Researchers have identified several ways hackers can leverage Microsoft Teams functionalities to phish users, or deliver malware directly to their computers without their knowing it.
Using tabs in the Teams user interface, bad actors could potentially trigger a malicious payload, or redirect users to malicious sites while hardly leaving any trace, according to a report this week from Proofpoint. Additionally, through meeting invites or messages, hackers could replace legitimate URLs with malicious ones — again, without any obvious means for users to suss out the difference before it’s too late.
“These risky Teams functionalities provide a nearly ideal attack platform for threat actors to target victims without being detected,” the researchers tell Dark Reading.
Crucially, all of the proposed scenarios require an attacker to already have a compromised account or session token on hand. But as the researchers are quick to point out, hackers have long been targeting and cracking enterprise Teams environments.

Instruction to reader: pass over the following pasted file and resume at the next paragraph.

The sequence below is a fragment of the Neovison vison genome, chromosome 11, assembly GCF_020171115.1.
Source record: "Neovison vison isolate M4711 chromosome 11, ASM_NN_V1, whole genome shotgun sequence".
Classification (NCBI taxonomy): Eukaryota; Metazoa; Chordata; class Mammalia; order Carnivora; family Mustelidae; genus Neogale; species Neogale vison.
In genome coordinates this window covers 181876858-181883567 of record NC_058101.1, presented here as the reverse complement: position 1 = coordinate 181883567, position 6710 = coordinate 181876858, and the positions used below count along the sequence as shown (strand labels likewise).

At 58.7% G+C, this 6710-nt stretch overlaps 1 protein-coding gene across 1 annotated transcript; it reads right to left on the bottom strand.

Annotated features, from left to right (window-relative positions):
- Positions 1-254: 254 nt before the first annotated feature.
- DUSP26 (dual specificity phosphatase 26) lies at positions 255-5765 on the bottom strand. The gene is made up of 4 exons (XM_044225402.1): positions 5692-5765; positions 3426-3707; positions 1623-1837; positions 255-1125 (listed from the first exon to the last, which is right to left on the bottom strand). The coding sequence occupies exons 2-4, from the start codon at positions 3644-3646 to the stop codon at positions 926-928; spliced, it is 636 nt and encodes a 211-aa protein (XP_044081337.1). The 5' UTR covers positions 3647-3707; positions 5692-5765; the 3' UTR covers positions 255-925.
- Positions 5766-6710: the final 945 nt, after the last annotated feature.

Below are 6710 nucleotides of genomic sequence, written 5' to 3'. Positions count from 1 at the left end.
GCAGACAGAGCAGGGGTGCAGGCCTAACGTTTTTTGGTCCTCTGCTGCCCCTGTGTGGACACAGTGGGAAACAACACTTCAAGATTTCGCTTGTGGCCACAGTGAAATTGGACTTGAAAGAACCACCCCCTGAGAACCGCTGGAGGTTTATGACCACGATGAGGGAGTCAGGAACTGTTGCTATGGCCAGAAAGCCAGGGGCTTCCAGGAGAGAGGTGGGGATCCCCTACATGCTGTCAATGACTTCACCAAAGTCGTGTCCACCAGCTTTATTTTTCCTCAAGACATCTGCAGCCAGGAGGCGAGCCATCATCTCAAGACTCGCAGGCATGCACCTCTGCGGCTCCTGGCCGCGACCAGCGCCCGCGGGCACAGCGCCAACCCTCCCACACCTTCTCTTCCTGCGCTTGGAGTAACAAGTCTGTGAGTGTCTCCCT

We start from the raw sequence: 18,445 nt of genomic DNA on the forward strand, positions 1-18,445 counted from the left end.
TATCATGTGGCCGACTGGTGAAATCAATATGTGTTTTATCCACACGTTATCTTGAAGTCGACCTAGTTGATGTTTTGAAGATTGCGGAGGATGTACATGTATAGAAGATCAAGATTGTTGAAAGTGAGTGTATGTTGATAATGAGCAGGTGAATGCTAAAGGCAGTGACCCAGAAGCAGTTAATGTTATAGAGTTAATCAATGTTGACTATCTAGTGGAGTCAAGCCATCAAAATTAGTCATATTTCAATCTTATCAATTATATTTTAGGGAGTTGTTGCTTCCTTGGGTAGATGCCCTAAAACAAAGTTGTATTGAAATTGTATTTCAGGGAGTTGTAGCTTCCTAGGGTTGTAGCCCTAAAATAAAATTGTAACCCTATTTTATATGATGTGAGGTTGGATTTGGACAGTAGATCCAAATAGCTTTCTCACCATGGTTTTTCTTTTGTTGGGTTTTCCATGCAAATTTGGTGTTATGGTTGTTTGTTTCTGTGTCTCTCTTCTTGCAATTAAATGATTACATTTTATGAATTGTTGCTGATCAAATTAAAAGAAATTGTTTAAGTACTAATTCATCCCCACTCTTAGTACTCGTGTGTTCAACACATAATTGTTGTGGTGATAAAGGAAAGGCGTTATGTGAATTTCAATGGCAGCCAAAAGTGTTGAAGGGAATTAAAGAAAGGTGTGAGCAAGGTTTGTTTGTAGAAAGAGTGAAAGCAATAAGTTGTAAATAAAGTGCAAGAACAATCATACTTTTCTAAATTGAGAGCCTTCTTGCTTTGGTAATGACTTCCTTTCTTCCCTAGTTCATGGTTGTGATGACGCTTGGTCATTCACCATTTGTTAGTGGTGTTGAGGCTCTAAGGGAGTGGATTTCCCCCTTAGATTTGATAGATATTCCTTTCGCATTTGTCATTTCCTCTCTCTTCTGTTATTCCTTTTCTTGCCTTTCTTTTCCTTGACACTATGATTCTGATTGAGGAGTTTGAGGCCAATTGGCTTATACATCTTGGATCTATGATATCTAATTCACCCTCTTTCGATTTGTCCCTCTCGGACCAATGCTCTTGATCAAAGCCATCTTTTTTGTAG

According to the report, around 60% of Microsoft 365 tenants were subject to at least one successful account takeover incident in 2022. Teams, for its part, was the tenth most-targeted sign-in application last year, with 39% of targeted organizations experiencing at least one unauthorized, malicious login attempt.
Teams’ Tabs Problem
Rarely do tabs evoke fear. Only, perhaps, when we’ve got too many of them open at once.
Unlike browsers, however, Teams tabs can point to applications, websites, and files. For example, the default “Files” tab — first and foremost in any channel or chat